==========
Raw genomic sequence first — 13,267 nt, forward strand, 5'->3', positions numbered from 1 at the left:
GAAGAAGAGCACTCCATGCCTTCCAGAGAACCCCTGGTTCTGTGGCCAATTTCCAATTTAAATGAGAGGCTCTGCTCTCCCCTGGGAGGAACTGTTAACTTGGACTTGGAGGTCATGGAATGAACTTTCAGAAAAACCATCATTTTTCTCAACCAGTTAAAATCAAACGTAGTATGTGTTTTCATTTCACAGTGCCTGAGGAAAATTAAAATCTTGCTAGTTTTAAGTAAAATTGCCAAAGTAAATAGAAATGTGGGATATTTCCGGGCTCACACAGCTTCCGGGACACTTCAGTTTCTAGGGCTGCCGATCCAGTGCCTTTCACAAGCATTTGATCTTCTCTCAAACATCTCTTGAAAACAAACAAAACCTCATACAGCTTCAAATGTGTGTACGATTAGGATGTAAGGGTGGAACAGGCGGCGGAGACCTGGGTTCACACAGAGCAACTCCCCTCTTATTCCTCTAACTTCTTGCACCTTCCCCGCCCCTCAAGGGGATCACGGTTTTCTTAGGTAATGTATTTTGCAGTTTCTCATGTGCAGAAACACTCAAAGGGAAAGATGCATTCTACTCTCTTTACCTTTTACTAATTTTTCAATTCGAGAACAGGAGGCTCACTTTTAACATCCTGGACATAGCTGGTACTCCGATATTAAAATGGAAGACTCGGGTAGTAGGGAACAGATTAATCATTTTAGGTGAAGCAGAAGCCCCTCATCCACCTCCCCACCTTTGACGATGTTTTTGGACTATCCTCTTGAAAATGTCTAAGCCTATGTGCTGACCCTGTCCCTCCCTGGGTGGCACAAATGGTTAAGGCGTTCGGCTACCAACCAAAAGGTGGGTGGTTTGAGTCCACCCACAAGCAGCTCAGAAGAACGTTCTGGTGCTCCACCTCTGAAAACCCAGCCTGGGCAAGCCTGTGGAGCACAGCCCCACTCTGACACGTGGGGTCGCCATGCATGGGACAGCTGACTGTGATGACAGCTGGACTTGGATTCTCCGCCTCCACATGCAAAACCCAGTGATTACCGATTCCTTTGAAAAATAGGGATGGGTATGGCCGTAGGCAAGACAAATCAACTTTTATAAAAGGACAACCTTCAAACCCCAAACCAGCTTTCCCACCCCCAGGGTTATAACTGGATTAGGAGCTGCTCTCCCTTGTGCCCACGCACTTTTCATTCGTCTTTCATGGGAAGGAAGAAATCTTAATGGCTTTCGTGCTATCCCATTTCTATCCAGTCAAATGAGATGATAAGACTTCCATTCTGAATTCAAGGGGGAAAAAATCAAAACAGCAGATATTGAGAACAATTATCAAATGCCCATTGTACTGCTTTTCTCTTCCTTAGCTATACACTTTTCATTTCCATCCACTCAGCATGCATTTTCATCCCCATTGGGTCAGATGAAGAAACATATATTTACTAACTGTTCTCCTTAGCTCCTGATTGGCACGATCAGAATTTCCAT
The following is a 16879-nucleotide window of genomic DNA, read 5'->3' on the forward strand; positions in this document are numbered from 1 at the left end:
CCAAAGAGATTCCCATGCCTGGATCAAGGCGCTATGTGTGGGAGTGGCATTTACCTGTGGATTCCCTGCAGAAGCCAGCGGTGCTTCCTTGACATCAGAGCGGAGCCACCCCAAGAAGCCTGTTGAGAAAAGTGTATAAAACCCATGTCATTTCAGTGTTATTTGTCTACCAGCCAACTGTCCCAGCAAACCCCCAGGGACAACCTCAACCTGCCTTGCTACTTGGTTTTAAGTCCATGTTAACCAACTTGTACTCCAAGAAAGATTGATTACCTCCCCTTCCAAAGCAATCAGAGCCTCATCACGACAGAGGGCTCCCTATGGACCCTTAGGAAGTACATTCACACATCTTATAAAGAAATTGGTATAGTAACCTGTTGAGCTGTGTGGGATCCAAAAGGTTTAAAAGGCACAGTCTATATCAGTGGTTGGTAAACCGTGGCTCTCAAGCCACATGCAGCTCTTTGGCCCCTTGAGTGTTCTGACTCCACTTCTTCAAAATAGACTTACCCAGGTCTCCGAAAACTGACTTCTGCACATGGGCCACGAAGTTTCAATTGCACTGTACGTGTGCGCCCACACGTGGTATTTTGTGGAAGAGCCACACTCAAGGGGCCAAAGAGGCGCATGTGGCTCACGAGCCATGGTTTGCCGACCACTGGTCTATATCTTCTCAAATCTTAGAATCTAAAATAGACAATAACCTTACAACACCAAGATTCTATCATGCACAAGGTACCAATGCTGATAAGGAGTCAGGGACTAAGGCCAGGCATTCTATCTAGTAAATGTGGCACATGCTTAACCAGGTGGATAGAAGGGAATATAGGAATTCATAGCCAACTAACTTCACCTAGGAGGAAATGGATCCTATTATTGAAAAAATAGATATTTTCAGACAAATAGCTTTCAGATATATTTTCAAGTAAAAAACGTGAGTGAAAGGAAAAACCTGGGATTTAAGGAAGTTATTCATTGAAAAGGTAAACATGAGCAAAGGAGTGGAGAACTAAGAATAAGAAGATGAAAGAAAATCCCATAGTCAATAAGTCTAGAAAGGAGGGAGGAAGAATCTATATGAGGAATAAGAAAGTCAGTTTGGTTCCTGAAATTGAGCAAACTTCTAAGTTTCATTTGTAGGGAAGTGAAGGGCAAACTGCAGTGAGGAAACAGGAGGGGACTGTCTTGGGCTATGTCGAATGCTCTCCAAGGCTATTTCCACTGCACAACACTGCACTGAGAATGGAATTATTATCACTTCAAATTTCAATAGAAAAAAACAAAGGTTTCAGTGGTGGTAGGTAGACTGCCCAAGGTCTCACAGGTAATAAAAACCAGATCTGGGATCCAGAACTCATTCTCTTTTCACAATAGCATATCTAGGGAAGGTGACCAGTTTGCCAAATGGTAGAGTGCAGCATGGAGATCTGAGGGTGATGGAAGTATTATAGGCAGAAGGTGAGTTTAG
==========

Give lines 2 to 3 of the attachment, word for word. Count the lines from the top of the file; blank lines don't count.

GAAGAAGAGCACTCCATGCCTTCCAGAGAACCCCTGGTTCTGTGGCCAATTTCCAATTTAAATGAGAGGCTCTGCTCTCCCCTGGGAGGAACTGTTAACTTGGACTTGGAGGTCATGGAATGAACTTTCAGAAAAACCATCATTTTTCTCAACCAGTTAAAATCAAACGTAGTATGTGTTTTCATTTCACAGTGCCTGAGGAAAATTAAAATCTTGCTAGTTTTAAGTAAAATTGCCAAAGTAAATAGAAATGTGGGATATTTCCGGGCTCACACAGCTTCCGGGACACTTCAGTTTCTAGGGCTGCCGATCCAGTGCCTTTCACAAGCATTTGATCTTCTCTCAAACATCTCTTGAAAACAAACAAAACCTCATACAGCTTCAAATGTGTGTACGATTAGGATGTAAGGGTGGAACAGGCGGCGGAGACCTGGGTTCACACAGAGCAACTCCCCTCTTATTCCTCTAACTTCTTGCACCTTCCCCGCCCCTCAAGGGGATCACGGTTTTCTTAGGTAATGTATTTTGCAGTTTCTCATGTGCAGAAACACTCAAAGGGAAAGATGCATTCTACTCTCTTTACCTTTTACTAATTTTTCAATTCGAGAACAGGAGGCTCACTTTTAACATCCTGGACATAGCTGGTACTCCGATATTAAAATGGAAGACTCGGGTAGTAGGGAACAGATTAATCATTTTAGGTGAAGCAGAAGCCCCTCATCCACCTCCCCACCTTTGACGATGTTTTTGGACTATCCTCTTGAAAATGTCTAAGCCTATGTGCTGACCCTGTCCCTCCCTGGGTGGCACAAATGGTTAAGGCGTTCGGCTACCAACCAAAAGGTGGGTGGTTTGAGTCCACCCACAAGCAGCTCAGAAGAACGTTCTGGTGCTCCACCTCTGAAAACCCAGCCTGGGCAAGCCTGTGGAGCACAGCCCCACTCTGACACGTGGGGTCGCCATGCATGGGACAGCTGACTGTGATGACAGCTGGACTTGGATTCTCCGCCTCCACATGCAAAACCCAGTGATTACCGATTCCTTTGAAAAATAGGGATGGGTATGGCCGTAGGCAAGACAAATCAACTTTTATAAAAGGACAACCTTCAAACCCCAAACCAGCTTTCCCACCCCCAGGGTTATAACTGGATTAGGAGCTGCTCTCCCTTGTGCCCACGCACTTTTCATTCGTCTTTCATGGGAAGGAAGAAATCTTAATGGCTTTCGTGCTATCCCATTTCTATCCAGTCAAATGAGATGATAAGACTTCCATTCTGAATTCAAGGGGGAAAAAATCAAAACAGCAGATATTGAGAACAATTATCAAATGCCCATTGTACTGCTTTTCTCTTCCTTAGCTATACACTTTTCATTTCCATCCACTCAGCATGCATTTTCATCCCCATTGGGTCAGATGAAGAAACATATATTTACTAACTGTTCTCCTTAGCTCCTGATTGGCACGATCAGAATTTCCAT
The following is a 16879-nucleotide window of genomic DNA, read 5'->3' on the forward strand; positions in this document are numbered from 1 at the left end: